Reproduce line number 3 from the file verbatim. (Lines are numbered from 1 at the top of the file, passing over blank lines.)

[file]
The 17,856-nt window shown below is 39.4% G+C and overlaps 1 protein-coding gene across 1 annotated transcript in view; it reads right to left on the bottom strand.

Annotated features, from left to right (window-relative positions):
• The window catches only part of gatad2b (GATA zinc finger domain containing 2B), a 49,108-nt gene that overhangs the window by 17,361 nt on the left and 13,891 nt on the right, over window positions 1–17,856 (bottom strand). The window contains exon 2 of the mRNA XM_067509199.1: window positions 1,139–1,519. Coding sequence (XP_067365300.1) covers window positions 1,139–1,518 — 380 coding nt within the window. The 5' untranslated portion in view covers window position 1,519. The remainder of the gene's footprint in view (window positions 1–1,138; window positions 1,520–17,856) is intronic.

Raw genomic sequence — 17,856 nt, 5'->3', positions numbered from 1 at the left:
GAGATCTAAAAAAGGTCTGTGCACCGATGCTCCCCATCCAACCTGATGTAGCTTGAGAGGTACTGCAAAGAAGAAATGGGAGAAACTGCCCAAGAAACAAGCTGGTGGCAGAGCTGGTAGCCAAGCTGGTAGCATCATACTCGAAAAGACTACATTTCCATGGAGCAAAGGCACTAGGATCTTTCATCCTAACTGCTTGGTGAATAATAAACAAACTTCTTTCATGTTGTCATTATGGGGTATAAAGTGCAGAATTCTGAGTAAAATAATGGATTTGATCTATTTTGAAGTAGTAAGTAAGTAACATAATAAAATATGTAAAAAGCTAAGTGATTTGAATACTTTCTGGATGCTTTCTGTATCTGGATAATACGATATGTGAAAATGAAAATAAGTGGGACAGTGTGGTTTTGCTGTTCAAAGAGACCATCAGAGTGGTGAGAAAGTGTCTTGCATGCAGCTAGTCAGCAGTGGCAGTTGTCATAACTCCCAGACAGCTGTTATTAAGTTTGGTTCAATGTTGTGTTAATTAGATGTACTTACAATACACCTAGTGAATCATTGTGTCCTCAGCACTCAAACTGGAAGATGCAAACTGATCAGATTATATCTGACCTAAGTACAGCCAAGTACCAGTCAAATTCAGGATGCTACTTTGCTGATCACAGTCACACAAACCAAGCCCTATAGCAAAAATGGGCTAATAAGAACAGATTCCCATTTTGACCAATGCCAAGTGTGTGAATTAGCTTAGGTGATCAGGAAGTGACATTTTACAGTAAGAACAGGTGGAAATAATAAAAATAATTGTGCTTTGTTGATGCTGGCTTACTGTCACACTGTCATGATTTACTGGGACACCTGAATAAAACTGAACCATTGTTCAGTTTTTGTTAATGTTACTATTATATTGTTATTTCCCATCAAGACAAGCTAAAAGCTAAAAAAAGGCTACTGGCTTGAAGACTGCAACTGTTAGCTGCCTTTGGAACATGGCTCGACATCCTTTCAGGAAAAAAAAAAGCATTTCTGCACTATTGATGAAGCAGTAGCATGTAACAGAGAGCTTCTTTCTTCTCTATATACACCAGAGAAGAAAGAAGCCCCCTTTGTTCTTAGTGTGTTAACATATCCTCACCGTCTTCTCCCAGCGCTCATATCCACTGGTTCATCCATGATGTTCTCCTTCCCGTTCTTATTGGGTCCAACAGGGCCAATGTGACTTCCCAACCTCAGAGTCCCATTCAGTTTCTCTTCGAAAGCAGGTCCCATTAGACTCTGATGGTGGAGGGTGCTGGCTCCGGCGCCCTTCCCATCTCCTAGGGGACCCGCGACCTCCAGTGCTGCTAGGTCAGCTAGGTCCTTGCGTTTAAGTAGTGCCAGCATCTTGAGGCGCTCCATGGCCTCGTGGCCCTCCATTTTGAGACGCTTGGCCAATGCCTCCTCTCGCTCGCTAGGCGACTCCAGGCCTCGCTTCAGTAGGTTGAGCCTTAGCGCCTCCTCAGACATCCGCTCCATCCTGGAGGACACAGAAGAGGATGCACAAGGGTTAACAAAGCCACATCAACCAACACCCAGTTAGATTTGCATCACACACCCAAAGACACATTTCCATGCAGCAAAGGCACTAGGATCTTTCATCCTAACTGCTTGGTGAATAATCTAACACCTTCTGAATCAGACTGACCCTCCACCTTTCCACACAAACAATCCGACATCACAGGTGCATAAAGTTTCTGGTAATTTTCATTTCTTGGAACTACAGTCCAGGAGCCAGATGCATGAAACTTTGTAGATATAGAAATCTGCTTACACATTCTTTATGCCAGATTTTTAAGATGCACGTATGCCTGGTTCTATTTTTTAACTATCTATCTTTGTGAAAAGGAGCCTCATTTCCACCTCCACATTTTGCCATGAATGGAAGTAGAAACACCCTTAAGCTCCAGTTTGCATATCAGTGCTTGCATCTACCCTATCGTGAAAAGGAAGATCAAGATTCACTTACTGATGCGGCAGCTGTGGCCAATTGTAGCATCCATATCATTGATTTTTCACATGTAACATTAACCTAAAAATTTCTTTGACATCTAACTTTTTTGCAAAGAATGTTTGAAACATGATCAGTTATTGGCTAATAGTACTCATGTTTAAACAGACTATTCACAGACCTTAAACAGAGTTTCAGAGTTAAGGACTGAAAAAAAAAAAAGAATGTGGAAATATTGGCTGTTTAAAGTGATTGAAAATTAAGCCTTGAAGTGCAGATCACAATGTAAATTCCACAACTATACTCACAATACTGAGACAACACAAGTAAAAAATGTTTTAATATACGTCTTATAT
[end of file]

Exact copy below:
• The window catches only part of gatad2b (GATA zinc finger domain containing 2B), a 49,108-nt gene that overhangs the window by 17,361 nt on the left and 13,891 nt on the right, over window positions 1–17,856 (bottom strand). The window contains exon 2 of the mRNA XM_067509199.1: window positions 1,139–1,519. Coding sequence (XP_067365300.1) covers window positions 1,139–1,518 — 380 coding nt within the window. The 5' untranslated portion in view covers window position 1,519. The remainder of the gene's footprint in view (window positions 1–1,138; window positions 1,520–17,856) is intronic.